Read Next: How To Quit Sugar: 10 Tricks From A Former Sugar Addict

2. Eat more veggies

One of the easiest and quickest ways to change your gut bacteria for the better is to eat more vegetables, especially green leafy ones. A diet rich in vegetables helps to build a diverse microbiome which leads to clearer thinking and overall health and wellness. For best results, eat 39 grams of dietary fiber per day.

3. Play in the dirt

We are obsessed with cleanliness, and it is making us sick. Although this sounds ironic, it is very true. A 2013 study published in the Journal of Pediatrics found that children whose parents cleaned their dirty pacifier by sucking on it instead of boiling it were less likely to develop eczema than those who did boil it. Also, researchers have also discovered that kids who grow up in a home with a dog are less likely to develop allergies and asthma. Having a dog in the house creates a type of dust that exposes us to very important strains of bacteria including Lactobacillus. If you love to garden, you are in luck. People who spend time with their hands in the dirt are likely to develop a strong immune system.

Note: Gut experts recommend choosing natural cleaning products, not those that are chemical based. Many of the household cleaners that are sold commercially to disinfect behave like antibiotics in that they annihilate everything including helpful bacteria. Consider nontoxic cleaners such as vinegar, castile soap, and lemon juice. Also, avoid antibacterial soaps and hand sanitizers.

4. Limit your use of antibiotics

Regular use of broad spectrum antibiotics destroy all bacteria, good and bad including strains of bacteria needed to fight other infections. American children who are prescribed one course of antibiotics per year can sustain long-term impacts on their health due to a permanent change in microbiota. Of course, there are times when an antibiotic is necessary, but it pays to limit your use and always take a probiotic when you are taking an antibiotic and eat a very healthy diet while on the antibiotics. Supplemental probiotics help to balance the bacterial pH level so that the good bacteria crowds out the bad bacteria and repopulate the gut to replace those killed by the medication. Be sure that you always select a high-quality probiotic (we reveal the best here) or you are wasting your money. Remain taking probiotics for at least two weeks after you finish your course of antibiotics. Of course, it is also a good idea just to take a high-quality probiotic on a daily basis.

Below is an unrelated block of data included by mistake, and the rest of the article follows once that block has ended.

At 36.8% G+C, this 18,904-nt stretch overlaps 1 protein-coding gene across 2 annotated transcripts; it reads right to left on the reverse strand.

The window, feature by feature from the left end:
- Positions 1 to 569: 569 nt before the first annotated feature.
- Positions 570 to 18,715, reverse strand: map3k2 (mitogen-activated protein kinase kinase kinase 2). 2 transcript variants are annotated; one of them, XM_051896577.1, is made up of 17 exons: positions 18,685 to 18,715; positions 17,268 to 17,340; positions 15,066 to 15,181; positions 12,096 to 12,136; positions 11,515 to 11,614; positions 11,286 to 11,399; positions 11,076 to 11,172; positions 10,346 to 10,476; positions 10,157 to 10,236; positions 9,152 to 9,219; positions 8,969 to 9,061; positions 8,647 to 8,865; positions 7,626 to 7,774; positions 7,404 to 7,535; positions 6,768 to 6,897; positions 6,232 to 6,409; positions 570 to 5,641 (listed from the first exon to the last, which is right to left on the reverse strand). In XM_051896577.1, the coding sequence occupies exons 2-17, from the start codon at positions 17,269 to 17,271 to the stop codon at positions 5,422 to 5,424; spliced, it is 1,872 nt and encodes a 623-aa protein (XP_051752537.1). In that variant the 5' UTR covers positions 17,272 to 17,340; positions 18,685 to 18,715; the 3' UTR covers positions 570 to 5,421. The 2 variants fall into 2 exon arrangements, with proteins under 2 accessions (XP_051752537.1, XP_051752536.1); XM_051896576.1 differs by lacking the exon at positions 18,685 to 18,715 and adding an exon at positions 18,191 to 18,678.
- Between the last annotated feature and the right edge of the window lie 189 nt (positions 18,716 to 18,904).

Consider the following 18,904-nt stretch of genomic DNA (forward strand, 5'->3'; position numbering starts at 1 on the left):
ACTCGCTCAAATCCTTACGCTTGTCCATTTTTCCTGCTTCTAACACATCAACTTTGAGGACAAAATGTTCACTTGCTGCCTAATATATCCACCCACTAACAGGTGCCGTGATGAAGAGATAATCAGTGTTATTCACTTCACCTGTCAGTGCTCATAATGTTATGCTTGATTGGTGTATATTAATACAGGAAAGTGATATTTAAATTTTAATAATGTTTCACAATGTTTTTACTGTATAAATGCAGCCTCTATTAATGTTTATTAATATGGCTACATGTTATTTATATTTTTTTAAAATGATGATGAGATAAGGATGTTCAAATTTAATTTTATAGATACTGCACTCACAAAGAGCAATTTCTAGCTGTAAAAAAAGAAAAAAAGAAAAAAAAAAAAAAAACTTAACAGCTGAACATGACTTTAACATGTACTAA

5. Eat fermented foods

People have been fermenting foods for thousands of years as a means to keep food from spoiling. With the discovery of the refrigerator, the process of fermentation went by the wayside a bit. Fermented foods provide a very broad combination of bacteria which makes them the absolute best type for probiotic you can feed your gut. Some healthy fermented foods to include in your diet include kefir, pickles, kombucha tea, pickles, and sauerkraut. Try to include at least three tablespoons of fermented foods in your diet daily.

6. Sleep well

If you are not sleeping well; at least 6-8 hours of good sleep per night, your gut could be out of balance. Dr. David Perlmutter, the author of Brain Maker, notes that balancing gut bacteria is critical for a good night’s sleep and that when we don’t sleep, we don’t balance our gut, so it becomes a vicious cycle. A study published in the journal PLOS ONE ” “demonstrated that circadian disorganization could impact intestinal microbiota which may have implications for inflammatory diseases.”

7. Sweat

Yes, exercise is great for the body and the mind, and as it turns out, it is especially great for your gut flora, at least sweating is. Researchers in Ireland studied the feces of 40 professional rugby players. They found that athletes had far more diverse microbiomes than the average person. Other studies have conferred that exercise does, in fact, change the gut microbiota. So, add a good workout daily to your healthy living regime and your gut will thank you.

8. Don’t sweat the small stuff

The body has a tremendously powerful response to stress. It releases natural steroids and adrenaline along with inflammatory cytokines from your immune system. If you are being chased by an angry bear, this response could save your life. However, we live in a go-go culture, and many people are in this “fight or flight” mode daily – and not because they are being chased by a bear. Chronic stress does not allow the immune system to rest and it keeps sending inflammation messages to all parts of the body – your gut included. Over time, stress causes the microbiome to be unbalanced, and this causes a number of immune diseases including Crohn’s disease, inflammatory bowel disease, and ulcerative colitis. Getting a grip on your response to stress will help keep your gut microbiome balance and dangers conditions at bay.